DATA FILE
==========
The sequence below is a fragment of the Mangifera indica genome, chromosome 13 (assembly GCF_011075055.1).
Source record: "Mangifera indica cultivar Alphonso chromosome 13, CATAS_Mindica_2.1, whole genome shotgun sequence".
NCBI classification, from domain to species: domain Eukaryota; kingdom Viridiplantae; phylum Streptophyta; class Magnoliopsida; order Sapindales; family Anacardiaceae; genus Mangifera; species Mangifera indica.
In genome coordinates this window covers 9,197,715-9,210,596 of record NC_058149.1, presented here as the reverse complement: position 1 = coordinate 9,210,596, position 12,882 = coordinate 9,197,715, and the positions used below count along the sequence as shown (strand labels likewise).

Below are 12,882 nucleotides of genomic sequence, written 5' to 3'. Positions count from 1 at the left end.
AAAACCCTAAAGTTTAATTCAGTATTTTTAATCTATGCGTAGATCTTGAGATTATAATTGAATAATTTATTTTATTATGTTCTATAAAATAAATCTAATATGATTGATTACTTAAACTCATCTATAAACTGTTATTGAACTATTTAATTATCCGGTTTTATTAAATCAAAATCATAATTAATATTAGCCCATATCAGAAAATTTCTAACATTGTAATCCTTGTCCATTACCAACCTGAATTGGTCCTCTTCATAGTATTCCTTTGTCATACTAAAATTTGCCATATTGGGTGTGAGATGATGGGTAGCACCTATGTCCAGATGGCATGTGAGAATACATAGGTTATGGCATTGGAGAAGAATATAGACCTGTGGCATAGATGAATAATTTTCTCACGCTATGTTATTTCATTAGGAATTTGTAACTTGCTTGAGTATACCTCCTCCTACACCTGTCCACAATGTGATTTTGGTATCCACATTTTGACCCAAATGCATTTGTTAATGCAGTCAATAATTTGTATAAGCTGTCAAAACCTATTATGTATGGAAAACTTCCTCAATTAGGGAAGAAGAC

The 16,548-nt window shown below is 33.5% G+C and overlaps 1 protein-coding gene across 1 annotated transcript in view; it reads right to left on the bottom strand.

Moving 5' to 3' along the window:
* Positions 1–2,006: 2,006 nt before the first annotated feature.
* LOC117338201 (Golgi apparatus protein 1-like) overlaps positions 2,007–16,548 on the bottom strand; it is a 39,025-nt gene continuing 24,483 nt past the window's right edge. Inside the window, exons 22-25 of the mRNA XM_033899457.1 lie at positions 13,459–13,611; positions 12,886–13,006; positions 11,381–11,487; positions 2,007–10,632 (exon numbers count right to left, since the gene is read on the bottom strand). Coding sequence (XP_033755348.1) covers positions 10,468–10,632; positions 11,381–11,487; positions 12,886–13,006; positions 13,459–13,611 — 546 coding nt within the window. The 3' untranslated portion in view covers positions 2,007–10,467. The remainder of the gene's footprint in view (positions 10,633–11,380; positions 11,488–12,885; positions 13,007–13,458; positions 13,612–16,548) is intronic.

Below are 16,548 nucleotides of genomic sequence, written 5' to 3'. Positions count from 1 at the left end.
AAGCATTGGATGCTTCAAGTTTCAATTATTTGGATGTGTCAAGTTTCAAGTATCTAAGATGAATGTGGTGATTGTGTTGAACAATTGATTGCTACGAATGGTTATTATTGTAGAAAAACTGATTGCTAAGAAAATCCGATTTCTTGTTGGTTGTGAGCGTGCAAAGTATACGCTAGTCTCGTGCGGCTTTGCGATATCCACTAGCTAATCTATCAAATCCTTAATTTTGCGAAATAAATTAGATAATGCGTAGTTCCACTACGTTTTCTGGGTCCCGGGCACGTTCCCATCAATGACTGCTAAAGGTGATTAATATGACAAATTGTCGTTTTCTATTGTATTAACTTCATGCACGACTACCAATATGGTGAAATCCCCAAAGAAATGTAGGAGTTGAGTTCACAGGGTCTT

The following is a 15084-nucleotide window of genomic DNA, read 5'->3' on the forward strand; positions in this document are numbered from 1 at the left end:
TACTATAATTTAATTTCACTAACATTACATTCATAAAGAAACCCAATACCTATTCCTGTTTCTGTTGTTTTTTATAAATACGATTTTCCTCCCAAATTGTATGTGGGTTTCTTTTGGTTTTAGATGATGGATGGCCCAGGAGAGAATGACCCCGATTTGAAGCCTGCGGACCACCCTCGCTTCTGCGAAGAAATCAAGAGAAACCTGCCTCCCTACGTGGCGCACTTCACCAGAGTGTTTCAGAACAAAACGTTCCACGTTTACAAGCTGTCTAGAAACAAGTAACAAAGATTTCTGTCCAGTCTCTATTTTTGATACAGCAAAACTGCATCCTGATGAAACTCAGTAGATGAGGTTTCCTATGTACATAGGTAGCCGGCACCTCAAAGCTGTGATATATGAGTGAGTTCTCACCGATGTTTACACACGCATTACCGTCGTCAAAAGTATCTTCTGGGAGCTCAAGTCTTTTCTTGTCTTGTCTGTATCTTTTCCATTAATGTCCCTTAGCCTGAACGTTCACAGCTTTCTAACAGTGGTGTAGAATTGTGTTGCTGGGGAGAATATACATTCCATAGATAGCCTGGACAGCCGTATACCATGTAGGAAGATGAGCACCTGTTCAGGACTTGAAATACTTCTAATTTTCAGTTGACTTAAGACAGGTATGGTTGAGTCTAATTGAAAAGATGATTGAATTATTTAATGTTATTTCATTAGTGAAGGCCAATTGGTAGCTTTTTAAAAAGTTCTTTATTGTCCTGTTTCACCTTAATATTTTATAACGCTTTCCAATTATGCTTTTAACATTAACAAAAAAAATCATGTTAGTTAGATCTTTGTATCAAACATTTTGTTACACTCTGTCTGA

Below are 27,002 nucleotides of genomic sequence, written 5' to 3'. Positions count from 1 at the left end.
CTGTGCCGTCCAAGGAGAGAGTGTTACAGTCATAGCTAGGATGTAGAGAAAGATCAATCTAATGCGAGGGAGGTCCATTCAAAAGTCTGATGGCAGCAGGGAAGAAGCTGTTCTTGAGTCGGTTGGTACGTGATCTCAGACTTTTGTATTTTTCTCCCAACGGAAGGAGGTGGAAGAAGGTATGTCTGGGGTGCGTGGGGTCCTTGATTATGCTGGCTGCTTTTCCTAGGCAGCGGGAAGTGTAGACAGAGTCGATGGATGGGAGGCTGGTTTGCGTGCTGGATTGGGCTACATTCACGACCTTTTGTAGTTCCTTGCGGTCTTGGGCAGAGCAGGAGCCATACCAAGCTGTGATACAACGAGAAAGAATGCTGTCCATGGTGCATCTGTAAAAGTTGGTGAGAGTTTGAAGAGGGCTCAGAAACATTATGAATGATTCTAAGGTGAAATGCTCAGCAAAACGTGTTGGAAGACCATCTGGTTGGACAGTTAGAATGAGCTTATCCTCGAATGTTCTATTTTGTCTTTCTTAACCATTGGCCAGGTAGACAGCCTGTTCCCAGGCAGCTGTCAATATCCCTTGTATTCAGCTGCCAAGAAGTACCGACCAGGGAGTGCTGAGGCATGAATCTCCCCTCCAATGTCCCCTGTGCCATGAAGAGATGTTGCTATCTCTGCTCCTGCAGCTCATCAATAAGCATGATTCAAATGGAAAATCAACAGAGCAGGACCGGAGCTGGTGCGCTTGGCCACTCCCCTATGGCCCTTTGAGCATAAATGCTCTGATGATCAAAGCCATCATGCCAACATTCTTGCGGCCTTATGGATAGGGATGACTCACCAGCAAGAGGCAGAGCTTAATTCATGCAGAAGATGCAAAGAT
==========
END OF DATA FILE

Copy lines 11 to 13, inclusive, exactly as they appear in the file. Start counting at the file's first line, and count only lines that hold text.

Below are 16,548 nucleotides of genomic sequence, written 5' to 3'. Positions count from 1 at the left end.
AAGCATTGGATGCTTCAAGTTTCAATTATTTGGATGTGTCAAGTTTCAAGTATCTAAGATGAATGTGGTGATTGTGTTGAACAATTGATTGCTACGAATGGTTATTATTGTAGAAAAACTGATTGCTAAGAAAATCCGATTTCTTGTTGGTTGTGAGCGTGCAAAGTATACGCTAGTCTCGTGCGGCTTTGCGATATCCACTAGCTAATCTATCAAATCCTTAATTTTGCGAAATAAATTAGATAATGCGTAGTTCCACTACGTTTTCTGGGTCCCGGGCACGTTCCCATCAATGACTGCTAAAGGTGATTAATATGACAAATTGTCGTTTTCTATTGTATTAACTTCATGCACGACTACCAATATGGTGAAATCCCCAAAGAAATGTAGGAGTTGAGTTCACAGGGTCTT

The following is a 15084-nucleotide window of genomic DNA, read 5'->3' on the forward strand; positions in this document are numbered from 1 at the left end: